Dr. Neeru Gupta, UNB associate professor of Sociology, and pharmacist Ayub Chishti, at the campus pharmacy, recently spoke to The Brunswickan about the emotional, physical, and financial costs of living with diabetes.
“Diabetes is one word but it’s actually multiple conditions,” said Dr. Gupta. “Type 1 diabetes — the causes aren’t well-known, but genetics is presumed to have a larger role and [it] is often diagnosed in childhood or adolescence. In this case, the pancreas doesn’t produce sufficient (or any) insulin that can help the body to manage its blood sugar levels, so medication is necessary to survive and the immediate health implications can include death.
“Type 2 diabetes is often, though not always, diagnosed at older ages and has been attributed as well to certain lifestyle behaviors which… are influenced by the environment but may include unhealthy diets [and] lack of exercise that can reduce the body’s ability to metabolize sugar. [It is] also related to increasing age, so with our aging population, we see it much more than we did in the past.”
Dr. Gupta adds that if high blood sugar levels are detected and managed properly early on, these groups could avoid further complications of the disease and the need to depend on medications.
“Another type that is specific to biological women is gestational diabetes, which can occur during pregnancy. [It] often goes away after childbirth but is also linked to increased risk of Type 2 diabetes further down the road,” Gupta said.
Other types of diabetes might be brought on by damage to the pancreas caused by other reasons that are less well-known or less widespread.
Dr. Gupta is also interested in the social aspects that could have major impacts on diabetes and shape people’s health.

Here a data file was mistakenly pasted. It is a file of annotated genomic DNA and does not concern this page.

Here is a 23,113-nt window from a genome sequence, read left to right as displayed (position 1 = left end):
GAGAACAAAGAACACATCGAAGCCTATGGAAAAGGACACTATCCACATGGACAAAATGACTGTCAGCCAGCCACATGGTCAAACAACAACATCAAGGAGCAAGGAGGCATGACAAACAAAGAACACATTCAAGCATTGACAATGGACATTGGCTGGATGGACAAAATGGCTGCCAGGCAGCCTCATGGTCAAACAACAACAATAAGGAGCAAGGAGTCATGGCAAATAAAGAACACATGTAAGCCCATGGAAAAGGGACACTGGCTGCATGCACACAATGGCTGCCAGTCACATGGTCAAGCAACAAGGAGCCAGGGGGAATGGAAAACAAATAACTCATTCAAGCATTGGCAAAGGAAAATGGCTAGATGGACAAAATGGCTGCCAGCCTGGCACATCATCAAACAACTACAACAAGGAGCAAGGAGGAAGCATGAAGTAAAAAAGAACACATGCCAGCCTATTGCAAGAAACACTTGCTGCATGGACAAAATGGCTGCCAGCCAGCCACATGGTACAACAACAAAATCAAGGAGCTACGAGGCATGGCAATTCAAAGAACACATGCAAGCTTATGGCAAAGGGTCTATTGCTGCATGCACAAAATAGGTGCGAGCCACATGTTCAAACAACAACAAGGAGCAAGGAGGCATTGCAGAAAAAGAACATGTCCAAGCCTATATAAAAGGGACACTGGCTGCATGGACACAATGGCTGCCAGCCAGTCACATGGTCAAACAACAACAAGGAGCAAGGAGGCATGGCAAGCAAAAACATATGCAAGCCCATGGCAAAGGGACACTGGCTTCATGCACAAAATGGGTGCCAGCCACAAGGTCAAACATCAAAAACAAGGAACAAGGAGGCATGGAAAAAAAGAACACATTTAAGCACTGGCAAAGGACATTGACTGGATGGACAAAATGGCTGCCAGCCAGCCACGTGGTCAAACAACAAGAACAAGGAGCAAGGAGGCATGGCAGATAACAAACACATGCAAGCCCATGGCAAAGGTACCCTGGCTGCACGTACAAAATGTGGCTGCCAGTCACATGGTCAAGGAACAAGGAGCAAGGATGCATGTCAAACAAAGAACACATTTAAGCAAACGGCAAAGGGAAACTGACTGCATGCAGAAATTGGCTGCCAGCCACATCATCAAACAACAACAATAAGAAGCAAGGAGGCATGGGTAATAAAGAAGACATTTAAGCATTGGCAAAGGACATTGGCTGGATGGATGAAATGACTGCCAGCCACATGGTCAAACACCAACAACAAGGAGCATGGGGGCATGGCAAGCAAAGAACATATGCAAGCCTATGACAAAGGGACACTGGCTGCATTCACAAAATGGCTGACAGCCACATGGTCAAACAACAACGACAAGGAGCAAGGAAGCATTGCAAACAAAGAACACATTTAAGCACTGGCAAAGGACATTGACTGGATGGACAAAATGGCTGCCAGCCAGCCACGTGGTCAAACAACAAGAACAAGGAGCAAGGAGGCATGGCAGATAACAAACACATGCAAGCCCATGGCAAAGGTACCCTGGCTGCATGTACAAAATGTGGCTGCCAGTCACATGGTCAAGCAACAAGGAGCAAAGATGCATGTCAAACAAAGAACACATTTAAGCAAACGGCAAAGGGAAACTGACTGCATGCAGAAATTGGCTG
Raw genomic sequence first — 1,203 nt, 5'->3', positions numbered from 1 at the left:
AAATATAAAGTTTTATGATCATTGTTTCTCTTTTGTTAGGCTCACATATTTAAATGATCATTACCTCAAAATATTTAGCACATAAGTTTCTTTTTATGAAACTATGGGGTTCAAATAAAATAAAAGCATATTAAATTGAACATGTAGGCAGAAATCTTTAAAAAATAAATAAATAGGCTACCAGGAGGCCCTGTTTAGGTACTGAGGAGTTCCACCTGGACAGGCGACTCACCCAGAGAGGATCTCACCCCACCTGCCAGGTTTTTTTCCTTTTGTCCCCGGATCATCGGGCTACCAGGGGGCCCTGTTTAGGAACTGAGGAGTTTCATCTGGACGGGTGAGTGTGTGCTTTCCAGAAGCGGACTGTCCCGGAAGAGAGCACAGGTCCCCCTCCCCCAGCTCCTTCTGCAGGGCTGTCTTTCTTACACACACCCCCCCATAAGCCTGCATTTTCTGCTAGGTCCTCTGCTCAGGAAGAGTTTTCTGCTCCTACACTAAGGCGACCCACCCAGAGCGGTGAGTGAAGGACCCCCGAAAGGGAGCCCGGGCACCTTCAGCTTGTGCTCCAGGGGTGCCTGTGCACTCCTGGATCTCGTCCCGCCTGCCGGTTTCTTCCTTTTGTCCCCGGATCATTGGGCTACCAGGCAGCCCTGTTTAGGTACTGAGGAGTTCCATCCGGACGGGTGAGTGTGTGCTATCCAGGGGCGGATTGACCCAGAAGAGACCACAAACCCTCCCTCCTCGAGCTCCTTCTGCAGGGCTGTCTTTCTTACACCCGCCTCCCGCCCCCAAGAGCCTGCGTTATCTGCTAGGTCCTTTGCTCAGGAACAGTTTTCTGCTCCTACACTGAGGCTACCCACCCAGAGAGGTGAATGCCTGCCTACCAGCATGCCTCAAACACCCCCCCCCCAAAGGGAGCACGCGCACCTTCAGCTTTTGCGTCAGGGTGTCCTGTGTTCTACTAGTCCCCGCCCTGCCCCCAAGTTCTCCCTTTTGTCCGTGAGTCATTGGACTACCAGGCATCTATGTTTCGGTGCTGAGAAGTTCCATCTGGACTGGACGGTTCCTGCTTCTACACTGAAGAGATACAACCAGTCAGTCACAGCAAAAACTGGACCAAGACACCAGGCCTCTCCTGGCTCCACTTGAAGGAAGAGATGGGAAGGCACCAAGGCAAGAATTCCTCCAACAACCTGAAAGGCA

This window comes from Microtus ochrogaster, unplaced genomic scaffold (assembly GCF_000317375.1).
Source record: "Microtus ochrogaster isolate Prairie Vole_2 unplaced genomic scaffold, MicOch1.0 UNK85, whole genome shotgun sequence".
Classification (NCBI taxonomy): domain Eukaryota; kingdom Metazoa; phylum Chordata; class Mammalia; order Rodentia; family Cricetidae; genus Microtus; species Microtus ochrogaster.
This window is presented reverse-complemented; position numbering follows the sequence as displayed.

“There are some increasing public policies in Newfoundland and Labrador [that include] taxing sugar sweets and beverages, and New Brunswick’s school policy has banned the sale of sugar sweets and beverages in school. So those longer-term social environmental aspects are, I think, where we need to help curb the risk of Type 2 diabetes developing further down the line.”
People who are living with this condition often need to inject insulin multiple times a day just to survive – an act that is often stigmatized by society.
“Anytime we take the time to become informed about different kinds of health conditions and the implications which permeate the day-to-day lives of people with these conditions, the less stigmatizing these conditions become. [In turn, it will become] easier… to open that dialogue and to have those policy-informative discussions for change,” said Gupta.
Chishti explained that the cost of living with diabetes is hard to nail down, as individual cases range in severity, type of medication needed, and side effects.
“When looking at medication cost, you have to look at individualized cases: if the person has other conditions associated with it like heart or kidney troubles, and what the cost of testing is. But for average testing… it can amount to anywhere from $60–$100 a month, or if people are using the newer technology, it can amount to $200 a month or more.”
In addition to talking with the campus pharmacy, Chishti also suggested that students take advantage of the Student Drug Plan since it can cover up to 80% of the cost of testing supplies.
“My advice for students who have diabetes is to not opt-out of the Student Drug Plan because a lot of students don’t realize that they can use their parents’ plan and their university plan together, which would cut down the cost drastically for them.”
The Diabetes Education Centre and The Insulin Pump Program are other resources that Dr. Gupta encouraged everyone to check out to seek support and increase public literacy on diabetes. Additionally, it is important to look into where prescriptions are being filled, as pharmacies with rewards programs like Shoppers Drugmart have markups that can cost diabetics hundreds of extra dollars a year. Using smaller pharmacies like the one on campus gives a cost advantage.